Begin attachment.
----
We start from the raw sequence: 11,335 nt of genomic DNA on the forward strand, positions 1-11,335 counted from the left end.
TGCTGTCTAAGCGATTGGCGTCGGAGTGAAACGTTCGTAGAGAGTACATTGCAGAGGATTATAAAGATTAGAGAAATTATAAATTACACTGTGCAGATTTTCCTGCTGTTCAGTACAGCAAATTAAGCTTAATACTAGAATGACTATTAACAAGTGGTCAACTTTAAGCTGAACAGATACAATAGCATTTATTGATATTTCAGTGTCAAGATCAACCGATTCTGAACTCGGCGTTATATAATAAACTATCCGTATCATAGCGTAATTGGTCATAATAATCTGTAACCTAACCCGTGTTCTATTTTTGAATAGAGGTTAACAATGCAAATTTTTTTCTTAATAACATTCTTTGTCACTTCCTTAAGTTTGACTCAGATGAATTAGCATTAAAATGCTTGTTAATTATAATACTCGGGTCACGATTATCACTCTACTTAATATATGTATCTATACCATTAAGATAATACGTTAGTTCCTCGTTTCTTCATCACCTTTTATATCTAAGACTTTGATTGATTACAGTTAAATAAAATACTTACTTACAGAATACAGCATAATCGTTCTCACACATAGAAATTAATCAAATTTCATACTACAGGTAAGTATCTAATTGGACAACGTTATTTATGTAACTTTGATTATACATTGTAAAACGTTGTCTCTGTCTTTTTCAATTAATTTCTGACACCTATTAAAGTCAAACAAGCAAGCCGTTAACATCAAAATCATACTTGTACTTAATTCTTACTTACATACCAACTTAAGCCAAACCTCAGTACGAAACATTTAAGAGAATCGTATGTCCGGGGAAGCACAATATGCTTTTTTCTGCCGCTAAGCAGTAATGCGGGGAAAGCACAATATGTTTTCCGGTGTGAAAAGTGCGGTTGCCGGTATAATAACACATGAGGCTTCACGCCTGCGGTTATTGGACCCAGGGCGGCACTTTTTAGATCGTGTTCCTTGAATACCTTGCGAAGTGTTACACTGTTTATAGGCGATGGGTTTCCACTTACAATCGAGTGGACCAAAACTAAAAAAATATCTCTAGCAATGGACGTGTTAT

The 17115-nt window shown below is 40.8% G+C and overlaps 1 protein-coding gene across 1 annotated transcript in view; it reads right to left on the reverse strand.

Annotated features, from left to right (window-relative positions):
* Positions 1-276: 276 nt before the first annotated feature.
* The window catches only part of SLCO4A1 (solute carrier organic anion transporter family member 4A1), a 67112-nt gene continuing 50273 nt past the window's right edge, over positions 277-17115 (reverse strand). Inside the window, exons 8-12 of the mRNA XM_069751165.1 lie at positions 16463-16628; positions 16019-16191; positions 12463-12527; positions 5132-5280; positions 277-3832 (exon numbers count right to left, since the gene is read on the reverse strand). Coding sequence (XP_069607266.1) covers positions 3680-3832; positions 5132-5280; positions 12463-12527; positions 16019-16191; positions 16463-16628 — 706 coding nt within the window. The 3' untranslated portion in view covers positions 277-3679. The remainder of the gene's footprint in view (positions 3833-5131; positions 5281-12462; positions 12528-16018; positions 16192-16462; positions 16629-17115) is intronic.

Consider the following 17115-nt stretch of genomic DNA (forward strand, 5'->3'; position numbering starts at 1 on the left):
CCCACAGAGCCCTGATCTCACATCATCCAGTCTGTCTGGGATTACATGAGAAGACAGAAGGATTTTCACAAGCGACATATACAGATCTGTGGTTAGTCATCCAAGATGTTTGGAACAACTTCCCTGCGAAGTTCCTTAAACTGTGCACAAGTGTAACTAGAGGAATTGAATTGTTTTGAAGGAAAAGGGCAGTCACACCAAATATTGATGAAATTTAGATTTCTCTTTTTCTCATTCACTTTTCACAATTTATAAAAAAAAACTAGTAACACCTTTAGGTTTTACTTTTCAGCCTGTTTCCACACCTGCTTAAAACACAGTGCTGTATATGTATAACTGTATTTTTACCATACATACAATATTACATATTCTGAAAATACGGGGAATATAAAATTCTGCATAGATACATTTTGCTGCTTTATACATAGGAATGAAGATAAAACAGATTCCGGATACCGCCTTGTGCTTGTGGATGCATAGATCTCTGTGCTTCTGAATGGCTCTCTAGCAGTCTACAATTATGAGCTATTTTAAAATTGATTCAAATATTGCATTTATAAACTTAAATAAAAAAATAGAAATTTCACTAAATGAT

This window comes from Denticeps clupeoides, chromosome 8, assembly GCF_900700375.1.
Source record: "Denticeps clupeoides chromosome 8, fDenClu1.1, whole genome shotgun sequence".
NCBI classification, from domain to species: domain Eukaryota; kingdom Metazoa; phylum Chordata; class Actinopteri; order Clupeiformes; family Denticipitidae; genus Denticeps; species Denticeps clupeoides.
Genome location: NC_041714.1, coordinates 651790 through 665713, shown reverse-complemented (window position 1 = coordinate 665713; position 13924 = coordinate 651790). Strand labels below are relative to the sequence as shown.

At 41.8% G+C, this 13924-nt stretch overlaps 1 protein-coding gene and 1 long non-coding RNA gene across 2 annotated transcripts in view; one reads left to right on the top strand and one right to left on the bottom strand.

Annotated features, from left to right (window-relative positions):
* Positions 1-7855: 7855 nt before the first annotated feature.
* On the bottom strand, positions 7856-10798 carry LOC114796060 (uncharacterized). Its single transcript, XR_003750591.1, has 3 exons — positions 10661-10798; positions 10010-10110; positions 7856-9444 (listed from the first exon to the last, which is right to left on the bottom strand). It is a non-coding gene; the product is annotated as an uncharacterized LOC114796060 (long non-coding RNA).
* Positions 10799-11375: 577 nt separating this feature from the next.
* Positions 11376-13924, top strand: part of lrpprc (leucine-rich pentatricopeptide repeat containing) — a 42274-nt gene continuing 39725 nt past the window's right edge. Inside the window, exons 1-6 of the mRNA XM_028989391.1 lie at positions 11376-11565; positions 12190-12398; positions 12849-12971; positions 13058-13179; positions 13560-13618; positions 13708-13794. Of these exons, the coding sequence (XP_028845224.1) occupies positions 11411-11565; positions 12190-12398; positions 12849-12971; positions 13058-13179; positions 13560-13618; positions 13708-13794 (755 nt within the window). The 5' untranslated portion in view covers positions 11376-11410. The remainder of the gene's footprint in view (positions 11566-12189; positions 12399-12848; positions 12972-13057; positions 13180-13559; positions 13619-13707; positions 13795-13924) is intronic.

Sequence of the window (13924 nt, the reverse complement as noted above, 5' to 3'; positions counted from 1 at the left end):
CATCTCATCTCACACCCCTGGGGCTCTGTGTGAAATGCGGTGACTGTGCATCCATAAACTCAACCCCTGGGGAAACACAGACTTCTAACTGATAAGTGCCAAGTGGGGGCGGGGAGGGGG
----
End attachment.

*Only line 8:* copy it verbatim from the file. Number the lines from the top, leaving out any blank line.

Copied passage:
CCCACAGAGCCCTGATCTCACATCATCCAGTCTGTCTGGGATTACATGAGAAGACAGAAGGATTTTCACAAGCGACATATACAGATCTGTGGTTAGTCATCCAAGATGTTTGGAACAACTTCCCTGCGAAGTTCCTTAAACTGTGCACAAGTGTAACTAGAGGAATTGAATTGTTTTGAAGGAAAAGGGCAGTCACACCAAATATTGATGAAATTTAGATTTCTCTTTTTCTCATTCACTTTTCACAATTTATAAAAAAAAACTAGTAACACCTTTAGGTTTTACTTTTCAGCCTGTTTCCACACCTGCTTAAAACACAGTGCTGTATATGTATAACTGTATTTTTACCATACATACAATATTACATATTCTGAAAATACGGGGAATATAAAATTCTGCATAGATACATTTTGCTGCTTTATACATAGGAATGAAGATAAAACAGATTCCGGATACCGCCTTGTGCTTGTGGATGCATAGATCTCTGTGCTTCTGAATGGCTCTCTAGCAGTCTACAATTATGAGCTATTTTAAAATTGATTCAAATATTGCATTTATAAACTTAAATAAAAAAATAGAAATTTCACTAAATGAT